Without any forethought I stumbled into a situation where I had the opportunity to understand why it’s so damn hard to get a decent job, even if you’re well educated and ambitious.
A couple of months ago I came across an ad for an organization looking for volunteers to join its board of directors. Given that I was thinking that I might one day like to be involved in an organization of that nature I decided to apply and landed the position.
Eventually I went to a meeting for the board of directors and was very surprised at how accomplished all the other directors were. I was also surprised that I was by far the youngest one there, probably by three decades.
Then, as if luck were raining horseshoes from the sky, I learned that the organization was looking for a new Executive Director. I thought about applying myself, but then I learned that the pay was very low (roughly 24K per year, part time) and thought, “fuck that”. Plus, I realized I was probably under qualified. So, I thought, “what a great opportunity to see it from the other side”, and volunteered to be on the hiring committee. Given my legal background and willingness to work for free, they were delighted to have me.
I tried to tell them that they wouldn’t find anyone good at that rate, because I honestly believed that to be true. They replied that anyone who was willing to give up the opportunity based on financial considerations didn’t care enough about the cause and wouldn’t be the right fit. I reflected on how classist this was. I was particularly perturbed given that the remark came from fellow board members who were all retired after fantastically successful careers, who all ostensibly draw comfortable pensions, and none of whom seemed to have any insight into what it might be like to have financial concerns at all. It was annoying and unfair but I didn’t want to tarnish the relationship so I didn’t push the issue and continued on as a working member of the team. I rationalized that once the applications started pouring in they would see things from a different perspective, my perspective.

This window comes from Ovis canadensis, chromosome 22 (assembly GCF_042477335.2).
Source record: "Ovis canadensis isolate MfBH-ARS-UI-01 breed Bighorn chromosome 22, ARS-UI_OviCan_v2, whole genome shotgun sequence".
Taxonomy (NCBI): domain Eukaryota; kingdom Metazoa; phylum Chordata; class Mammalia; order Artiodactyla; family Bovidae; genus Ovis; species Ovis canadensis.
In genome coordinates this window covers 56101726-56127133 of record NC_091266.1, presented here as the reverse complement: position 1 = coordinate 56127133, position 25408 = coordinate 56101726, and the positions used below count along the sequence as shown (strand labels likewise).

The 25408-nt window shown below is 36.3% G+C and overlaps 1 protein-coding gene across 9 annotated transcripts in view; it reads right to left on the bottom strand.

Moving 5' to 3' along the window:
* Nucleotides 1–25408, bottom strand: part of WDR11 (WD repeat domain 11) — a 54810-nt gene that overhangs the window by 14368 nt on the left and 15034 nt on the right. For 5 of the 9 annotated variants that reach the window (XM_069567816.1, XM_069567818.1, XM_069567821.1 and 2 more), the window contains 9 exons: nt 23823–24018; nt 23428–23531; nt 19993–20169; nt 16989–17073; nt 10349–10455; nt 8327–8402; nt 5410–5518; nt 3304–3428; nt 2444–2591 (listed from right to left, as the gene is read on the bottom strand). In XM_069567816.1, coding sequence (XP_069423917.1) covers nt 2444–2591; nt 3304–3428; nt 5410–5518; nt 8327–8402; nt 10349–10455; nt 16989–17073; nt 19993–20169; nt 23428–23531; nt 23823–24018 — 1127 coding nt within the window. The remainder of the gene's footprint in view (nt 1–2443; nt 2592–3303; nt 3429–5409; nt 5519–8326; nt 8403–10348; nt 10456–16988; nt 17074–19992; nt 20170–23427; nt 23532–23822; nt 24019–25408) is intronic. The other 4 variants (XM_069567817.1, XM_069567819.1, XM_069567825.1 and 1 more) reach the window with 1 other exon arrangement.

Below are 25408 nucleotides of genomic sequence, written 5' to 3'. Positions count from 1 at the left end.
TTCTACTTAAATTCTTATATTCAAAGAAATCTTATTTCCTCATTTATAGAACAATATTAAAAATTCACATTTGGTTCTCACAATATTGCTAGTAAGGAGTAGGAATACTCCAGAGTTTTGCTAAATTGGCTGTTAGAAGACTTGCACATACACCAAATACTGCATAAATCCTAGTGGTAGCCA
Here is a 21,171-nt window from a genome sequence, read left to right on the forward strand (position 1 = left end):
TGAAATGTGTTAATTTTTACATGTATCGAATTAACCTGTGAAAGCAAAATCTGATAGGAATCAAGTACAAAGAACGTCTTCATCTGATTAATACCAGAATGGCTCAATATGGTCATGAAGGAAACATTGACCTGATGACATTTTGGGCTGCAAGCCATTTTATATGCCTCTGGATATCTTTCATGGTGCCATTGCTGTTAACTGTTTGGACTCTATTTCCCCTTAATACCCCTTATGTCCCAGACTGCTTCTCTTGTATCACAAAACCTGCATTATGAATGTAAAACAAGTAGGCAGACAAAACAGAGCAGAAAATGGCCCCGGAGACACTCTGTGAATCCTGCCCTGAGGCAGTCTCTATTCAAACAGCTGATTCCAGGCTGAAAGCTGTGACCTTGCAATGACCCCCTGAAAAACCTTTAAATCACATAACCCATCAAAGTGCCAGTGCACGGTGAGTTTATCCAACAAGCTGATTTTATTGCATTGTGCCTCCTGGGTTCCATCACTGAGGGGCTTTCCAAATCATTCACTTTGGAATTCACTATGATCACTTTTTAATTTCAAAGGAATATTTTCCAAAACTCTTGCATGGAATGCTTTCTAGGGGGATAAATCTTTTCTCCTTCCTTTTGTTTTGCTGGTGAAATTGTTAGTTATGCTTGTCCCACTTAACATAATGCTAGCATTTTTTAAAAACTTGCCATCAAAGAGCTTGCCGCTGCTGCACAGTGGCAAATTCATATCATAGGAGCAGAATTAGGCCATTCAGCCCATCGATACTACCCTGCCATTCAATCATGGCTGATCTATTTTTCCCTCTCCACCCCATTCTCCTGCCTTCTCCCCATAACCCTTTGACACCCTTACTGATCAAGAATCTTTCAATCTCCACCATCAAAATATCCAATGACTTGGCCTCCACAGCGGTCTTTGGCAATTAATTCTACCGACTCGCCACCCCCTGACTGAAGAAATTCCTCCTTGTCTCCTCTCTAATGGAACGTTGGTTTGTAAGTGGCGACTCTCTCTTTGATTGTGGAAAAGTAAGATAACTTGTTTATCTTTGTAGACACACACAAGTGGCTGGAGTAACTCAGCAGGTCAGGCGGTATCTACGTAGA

Boy was I wrong.
Most of the applications we got were from amazingly accomplished individuals, many of who had received recognition for their efforts, all of whom were, shockingly, willing to work for under $25K per year. They boasted about how they would love to show their dedication to a cause through this opportunity, how they could never picture themselves retiring ever. And, not surprisingly, they were all baby boomers. Any younger person’s offerings were massively eclipsed by the experience and low balling wage requirements of the baby boomers, and so they never stood a chance. It’s not that they weren’t fantastic, it’s just that they weren’t baby boomers.
It was (and still is) a bit depressing.
If you can’t find a job, consider that the cause may be generational.